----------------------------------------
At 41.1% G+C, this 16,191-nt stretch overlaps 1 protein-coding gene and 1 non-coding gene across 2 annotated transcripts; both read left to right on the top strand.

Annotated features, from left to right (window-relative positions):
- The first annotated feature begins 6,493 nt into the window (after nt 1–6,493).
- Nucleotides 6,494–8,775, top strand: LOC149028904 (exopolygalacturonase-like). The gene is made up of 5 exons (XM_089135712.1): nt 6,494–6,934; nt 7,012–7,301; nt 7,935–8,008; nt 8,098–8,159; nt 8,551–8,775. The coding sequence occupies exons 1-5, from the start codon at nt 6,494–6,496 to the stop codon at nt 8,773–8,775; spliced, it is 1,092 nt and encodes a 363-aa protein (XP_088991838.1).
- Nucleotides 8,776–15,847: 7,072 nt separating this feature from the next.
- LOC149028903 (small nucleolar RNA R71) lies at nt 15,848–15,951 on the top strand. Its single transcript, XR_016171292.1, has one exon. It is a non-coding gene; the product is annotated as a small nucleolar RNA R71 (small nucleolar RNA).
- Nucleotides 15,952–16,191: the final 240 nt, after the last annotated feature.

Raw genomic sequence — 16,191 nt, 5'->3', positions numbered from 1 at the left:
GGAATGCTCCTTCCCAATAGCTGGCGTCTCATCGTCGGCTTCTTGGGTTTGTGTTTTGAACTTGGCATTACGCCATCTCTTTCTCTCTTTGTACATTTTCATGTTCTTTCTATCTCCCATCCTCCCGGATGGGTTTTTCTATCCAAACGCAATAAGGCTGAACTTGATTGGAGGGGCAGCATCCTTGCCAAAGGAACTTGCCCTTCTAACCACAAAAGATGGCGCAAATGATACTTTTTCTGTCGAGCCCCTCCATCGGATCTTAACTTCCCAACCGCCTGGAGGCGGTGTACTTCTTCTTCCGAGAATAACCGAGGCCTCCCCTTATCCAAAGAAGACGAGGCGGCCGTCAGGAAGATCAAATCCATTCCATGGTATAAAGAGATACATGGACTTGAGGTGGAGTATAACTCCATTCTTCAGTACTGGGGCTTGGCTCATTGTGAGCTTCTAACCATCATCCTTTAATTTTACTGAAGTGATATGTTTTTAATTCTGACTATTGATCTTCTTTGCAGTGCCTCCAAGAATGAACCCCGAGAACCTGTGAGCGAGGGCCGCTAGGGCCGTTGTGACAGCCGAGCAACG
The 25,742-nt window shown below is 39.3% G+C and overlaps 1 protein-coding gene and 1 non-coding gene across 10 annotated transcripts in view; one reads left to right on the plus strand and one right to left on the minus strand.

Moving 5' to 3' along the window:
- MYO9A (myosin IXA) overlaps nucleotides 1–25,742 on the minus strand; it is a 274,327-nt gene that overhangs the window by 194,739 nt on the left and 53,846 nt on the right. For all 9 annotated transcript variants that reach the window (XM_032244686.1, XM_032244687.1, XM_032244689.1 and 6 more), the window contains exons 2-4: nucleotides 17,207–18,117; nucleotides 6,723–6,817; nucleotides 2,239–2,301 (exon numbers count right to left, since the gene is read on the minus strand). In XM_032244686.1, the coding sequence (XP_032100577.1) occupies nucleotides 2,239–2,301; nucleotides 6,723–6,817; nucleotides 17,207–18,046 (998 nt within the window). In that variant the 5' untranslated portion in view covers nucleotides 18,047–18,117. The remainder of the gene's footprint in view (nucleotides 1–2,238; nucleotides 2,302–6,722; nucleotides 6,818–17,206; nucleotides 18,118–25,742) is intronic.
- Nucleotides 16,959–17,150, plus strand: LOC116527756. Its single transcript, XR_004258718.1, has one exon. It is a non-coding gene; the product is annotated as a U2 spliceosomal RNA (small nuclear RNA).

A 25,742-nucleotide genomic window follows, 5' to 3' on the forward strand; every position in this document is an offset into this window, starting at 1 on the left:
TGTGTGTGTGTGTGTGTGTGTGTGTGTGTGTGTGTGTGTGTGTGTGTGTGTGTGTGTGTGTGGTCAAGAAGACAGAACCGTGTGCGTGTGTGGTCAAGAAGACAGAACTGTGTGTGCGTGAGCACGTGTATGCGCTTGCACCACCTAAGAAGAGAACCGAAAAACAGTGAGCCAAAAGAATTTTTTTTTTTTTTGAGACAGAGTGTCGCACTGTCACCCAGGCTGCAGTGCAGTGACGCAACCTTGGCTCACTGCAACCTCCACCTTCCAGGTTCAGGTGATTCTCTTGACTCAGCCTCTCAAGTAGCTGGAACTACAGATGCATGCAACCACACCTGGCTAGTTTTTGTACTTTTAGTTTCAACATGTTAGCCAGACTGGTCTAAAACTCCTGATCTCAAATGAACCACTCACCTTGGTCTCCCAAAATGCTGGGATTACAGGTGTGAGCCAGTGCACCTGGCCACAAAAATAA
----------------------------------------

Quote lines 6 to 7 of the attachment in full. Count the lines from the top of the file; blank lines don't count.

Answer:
- LOC149028903 (small nucleolar RNA R71) lies at nt 15,848–15,951 on the top strand. Its single transcript, XR_016171292.1, has one exon. It is a non-coding gene; the product is annotated as a small nucleolar RNA R71 (small nucleolar RNA).
- Nucleotides 15,952–16,191: the final 240 nt, after the last annotated feature.